Why Don’t Faculty and Administrators Get Along? Wait … Maybe They Do!
One of the classic stereotypes in all of education relates to the tension between faculty and administrators. Like all stereotypes, there is certainly some truth to this. Having worked in both K-12 and higher education for decades … as both a teacher and an administrator … I have experienced cases where faculty thought their voices were not being heard and administrators thought they were not receiving the support they deserved. This stereotype is enforced when the media pays much closer attention to votes of no confidence and denials of tenure, but rarely covers a story about harmony and cooperation on campus.
But a recent survey conducted by The Chronicle of Higher Education tells a different story. Last August and September, The Chronicle conducted an online survey with 431 public and private, non-profit four-year colleges throughout the country. The survey was directed to the chief academic officers on each campus (provost or vice president for academic affairs) and the faculty in leadership positions (heads of faculty senates, faculty representatives on governing boards). The Chronicle received responses from 325 institutions including 254 faculty leaders and 175 academic leaders.
Despite the fact that faculty leaders were typically less positive than administrators in their assessment, a majority of both groups rated relations on campus as “good” or “very good.” Even more, a vast majority of respondents rated relations between faculty and administrators as “improving” on their campuses. Finally, almost 75% of the faculty who responded said that they trusted their administration to “look out for the best interests of their institution.”
Clearly, there are still areas of disagreement and tension. Faculty are more concerned about the trend to use an increased number of part-time faculty and adjuncts to provide instruction. Faculty also continue to desire greater involvement in decision making about budgets and expenditures. And 10% of the faculty respondents rated relations on their campuses as “poor” or “very poor.”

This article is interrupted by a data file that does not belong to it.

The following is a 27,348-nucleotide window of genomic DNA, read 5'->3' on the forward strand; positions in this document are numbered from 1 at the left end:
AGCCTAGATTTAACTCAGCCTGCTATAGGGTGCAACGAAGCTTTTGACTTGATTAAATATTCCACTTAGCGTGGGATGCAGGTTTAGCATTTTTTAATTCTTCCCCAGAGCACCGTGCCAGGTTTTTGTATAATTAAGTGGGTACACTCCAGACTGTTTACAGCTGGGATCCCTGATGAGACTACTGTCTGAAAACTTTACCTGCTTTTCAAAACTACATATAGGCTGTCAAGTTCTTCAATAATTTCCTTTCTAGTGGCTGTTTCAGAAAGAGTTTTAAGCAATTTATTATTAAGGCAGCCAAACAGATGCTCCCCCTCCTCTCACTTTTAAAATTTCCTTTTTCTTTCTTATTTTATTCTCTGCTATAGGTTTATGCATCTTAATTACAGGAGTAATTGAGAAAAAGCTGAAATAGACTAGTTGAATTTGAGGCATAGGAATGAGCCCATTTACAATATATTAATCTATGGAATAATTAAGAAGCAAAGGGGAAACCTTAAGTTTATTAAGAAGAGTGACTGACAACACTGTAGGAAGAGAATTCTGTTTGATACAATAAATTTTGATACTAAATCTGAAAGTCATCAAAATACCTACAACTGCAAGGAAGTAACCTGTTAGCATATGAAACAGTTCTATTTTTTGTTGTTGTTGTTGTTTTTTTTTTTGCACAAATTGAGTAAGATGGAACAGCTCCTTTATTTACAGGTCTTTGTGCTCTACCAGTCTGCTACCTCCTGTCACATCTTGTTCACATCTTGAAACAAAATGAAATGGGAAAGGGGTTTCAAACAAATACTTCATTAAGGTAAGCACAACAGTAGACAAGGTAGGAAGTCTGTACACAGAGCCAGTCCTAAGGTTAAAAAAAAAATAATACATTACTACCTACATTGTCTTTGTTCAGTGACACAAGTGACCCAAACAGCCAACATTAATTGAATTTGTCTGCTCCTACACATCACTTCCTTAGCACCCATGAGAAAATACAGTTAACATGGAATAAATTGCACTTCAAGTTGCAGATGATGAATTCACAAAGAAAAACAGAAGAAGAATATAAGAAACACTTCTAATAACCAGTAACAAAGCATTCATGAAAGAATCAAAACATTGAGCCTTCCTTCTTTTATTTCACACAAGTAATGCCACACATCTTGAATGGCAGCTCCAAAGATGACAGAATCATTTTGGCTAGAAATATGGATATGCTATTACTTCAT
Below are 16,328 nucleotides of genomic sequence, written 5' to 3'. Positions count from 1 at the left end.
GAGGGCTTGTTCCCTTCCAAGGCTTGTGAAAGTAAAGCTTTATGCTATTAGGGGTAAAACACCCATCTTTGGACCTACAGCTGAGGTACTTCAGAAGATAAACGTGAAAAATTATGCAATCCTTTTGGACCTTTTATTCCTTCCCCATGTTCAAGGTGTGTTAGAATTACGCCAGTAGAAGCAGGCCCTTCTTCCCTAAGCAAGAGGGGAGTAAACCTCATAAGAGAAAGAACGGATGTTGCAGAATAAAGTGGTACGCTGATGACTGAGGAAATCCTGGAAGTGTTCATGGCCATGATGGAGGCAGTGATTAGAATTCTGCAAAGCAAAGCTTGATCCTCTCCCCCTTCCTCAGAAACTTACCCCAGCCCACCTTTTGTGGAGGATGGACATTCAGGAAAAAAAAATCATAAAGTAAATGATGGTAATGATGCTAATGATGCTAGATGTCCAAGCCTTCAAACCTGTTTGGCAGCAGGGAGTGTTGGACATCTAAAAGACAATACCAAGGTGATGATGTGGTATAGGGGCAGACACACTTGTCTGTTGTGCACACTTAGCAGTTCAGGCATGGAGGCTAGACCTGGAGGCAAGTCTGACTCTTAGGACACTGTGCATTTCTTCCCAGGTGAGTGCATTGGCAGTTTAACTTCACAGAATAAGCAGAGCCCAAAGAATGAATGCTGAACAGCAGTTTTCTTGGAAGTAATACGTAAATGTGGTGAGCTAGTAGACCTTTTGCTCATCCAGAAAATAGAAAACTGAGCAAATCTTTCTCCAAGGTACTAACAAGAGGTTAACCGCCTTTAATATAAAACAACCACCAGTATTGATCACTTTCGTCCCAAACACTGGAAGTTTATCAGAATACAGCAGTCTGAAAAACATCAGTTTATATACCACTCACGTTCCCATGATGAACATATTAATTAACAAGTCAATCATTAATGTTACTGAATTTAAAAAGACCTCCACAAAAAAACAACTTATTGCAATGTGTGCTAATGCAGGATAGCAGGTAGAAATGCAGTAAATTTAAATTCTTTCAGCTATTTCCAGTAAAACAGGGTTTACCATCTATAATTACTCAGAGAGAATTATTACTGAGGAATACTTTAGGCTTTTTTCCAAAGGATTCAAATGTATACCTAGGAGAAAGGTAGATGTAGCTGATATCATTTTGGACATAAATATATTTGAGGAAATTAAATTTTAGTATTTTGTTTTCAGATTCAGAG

Especially interesting to me was the repeated observation that any significant problems in relations between faculty and administrators were caused more by the behaviors of specific individuals rather than a pervasive level of distrust or disrespect. This certainly correlates with my experience.
A small group of faculty or a single administrator can often ignite a level of tension and acrimony. But the overwhelming majority of faculty and administrators are collegial and share a commitment to the best interests of their institutions. They may disagree from time to time as to how best to reach the goal, but they overwhelmingly agree on the goal.
The fact is that a degree of tension between faculty and administrators is both normal and healthy. By definition, faculty advocate for academic programs, student quality and resources to support teaching, learning, scholarship and professional development. This is their job. This is their professional responsibility. These issues are critical to the academic integrity that they hold dear.
While administrators share these values, they must balance academic and faculty needs with broader institutional demands. No institution I know has the resources to support fully every program and every need. These complementary needs and demands create levels of dialogue and discussion that are central to a vibrant college.
Life on a college campus is rarely perfect. But faculty and administrators work side by side every day in the best interests of our students. Maybe someday you will see a story about this!
(As always, your comments and questions are welcome.)